We are in military medical, and insulated from some of the changes for a while. … Except that my husband’s doctor had to get permission to issue one of the medications my husband needed. He wrote the prescription, and needed to get it approved before the pharmacist would fill it. New procedure… you can guess when that started, right?

  • July 30, 2015 at 9:49pm

    (sigh)
    Prediction:
    The required recommendations will include lots of prenatal screening for expensive long term disabilities, and the one who pays the gold will make the rules… standard procedure will involve abortion of those who don’t meet specification.

    Elderly and very young who do not meet their cost/benefit threshold will be downgraded… there will be deaths, there will be push back, but maybe less than would once have been the case. Families are more spread out, many kids no longer have such close relationships with their grandparents. Adults may live in diff. cities than their parents.

    Kids are tearjerkers, but the pro-abortion crowd will point out that the mother’s sensibilities would be catered to out of her neighbor’s pockets. There are other arguments and propaganda that would be used also. It will take time to fight the bureaucracy.

    The so called ‘death panels’ (not called that officially, and if I remember correctly that part was passed in other legislation) may be disbanded or reigned in, eventually.

    Something will happen politically. The most vulnerable and expensive patients will already be dead though. For a number of years they will have been able to cull the genome of the herd a bit. Long term expenses will drop accordingly. They will get the blame and some other administration will take credit for lowered health costs.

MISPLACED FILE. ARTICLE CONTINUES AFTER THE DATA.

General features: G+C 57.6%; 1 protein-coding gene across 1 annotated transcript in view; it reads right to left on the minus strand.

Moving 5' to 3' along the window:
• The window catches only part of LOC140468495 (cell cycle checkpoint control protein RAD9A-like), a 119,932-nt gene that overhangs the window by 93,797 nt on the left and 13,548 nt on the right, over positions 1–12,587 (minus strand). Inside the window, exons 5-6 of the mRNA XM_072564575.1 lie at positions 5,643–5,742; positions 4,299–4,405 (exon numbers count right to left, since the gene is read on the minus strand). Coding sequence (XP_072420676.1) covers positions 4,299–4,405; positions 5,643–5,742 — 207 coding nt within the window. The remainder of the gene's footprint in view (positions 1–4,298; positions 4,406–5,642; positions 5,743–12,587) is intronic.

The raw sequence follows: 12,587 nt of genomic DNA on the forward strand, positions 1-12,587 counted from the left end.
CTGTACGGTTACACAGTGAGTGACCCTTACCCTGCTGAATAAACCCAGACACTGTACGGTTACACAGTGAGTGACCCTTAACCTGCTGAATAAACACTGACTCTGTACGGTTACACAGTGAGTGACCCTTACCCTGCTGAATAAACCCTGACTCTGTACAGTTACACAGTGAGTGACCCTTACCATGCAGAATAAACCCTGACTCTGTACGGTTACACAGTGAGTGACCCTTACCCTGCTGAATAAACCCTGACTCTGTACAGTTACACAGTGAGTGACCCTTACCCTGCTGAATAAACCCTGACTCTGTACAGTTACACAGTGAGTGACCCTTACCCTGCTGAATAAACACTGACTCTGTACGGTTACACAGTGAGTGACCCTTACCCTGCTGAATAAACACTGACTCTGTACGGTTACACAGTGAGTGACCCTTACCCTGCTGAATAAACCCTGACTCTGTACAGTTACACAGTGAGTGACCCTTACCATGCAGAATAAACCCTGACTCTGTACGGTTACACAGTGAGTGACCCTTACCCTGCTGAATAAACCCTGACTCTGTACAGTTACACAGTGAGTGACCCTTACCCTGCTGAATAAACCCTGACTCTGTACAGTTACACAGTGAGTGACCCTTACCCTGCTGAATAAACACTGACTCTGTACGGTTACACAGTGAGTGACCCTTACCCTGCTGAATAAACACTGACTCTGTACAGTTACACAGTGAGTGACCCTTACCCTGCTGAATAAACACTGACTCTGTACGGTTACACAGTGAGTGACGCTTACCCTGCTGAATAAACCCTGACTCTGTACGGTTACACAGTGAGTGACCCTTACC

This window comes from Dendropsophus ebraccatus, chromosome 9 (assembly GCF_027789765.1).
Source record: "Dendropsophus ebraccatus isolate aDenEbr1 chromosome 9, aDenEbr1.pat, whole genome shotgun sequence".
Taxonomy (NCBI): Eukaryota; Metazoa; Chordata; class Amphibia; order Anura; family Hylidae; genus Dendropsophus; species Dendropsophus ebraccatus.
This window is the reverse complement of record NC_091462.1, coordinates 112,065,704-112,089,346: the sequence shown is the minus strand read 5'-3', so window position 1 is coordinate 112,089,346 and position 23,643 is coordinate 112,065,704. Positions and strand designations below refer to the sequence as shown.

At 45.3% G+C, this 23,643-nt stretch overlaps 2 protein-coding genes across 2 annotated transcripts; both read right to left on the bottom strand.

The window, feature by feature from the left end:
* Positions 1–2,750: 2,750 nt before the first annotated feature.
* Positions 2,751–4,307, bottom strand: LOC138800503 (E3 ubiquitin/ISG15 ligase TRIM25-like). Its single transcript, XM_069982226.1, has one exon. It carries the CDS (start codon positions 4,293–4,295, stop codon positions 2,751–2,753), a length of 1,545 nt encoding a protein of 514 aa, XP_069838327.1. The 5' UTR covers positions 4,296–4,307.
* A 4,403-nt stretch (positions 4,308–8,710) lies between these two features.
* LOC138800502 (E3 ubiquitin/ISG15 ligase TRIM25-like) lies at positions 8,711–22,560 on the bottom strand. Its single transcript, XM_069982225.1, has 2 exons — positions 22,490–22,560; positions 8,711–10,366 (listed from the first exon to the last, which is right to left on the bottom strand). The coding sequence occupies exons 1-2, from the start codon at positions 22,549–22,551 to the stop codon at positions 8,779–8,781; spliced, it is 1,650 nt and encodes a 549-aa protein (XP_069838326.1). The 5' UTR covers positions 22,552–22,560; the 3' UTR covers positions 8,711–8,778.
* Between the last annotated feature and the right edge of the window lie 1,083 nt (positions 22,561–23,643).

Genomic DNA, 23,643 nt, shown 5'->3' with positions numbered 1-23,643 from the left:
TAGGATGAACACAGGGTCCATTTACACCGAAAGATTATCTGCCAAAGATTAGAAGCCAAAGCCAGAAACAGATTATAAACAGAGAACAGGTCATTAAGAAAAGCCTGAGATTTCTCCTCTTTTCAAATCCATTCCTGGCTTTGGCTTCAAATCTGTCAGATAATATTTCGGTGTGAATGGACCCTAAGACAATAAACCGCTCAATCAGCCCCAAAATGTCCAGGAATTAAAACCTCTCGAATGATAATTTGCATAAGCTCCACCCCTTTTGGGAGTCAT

Are you a pessimist or optimist today?

  • July 30, 2015 at 9:32pm

    Recommended reading
    Abundance the future is better than you think
    and the sequel: BOLD

    There is already work in this area. …& others.

  • July 30, 2015 at 9:29pm

    That’s a fair question. It deserves closer examination. The free market is about mutually beneficial exchanges. If it does not benefit both sides, they will not willingly trade. (If they will not trade Willingly, force can be applied…) Competition pits various providers of goods and services against one another to see who can provide the best ( fastest/cheapest/highest quality) goods/services that people want. There is a force that gets in the way of this process of making things better, cheaper and so on… and that’s force. By force, I mean government.

    Government is no longer simply making sure that voluntary agreements are enforced as written. No longer simply trying to make sure that there is no fraud or cheating involved. They have been tinkering for a long time trying to make things “better”. When has there ever been a year that insurance rates did not raise faster than inflation; when has there been a year that government stayed OUT of their business? Just a thought you might want to research.

  • July 30, 2015 at 9:14pm

    BS factor is very high.
    Can we tag him for false advertising and file a class action lawsuit? [or something]

  • July 30, 2015 at 9:12pm

    “The main point is that the bill will continue to grow faster than the economy, which is what pays the bill,” he added. “The next president faces the task of reining in the growth of federal entitlement spending.”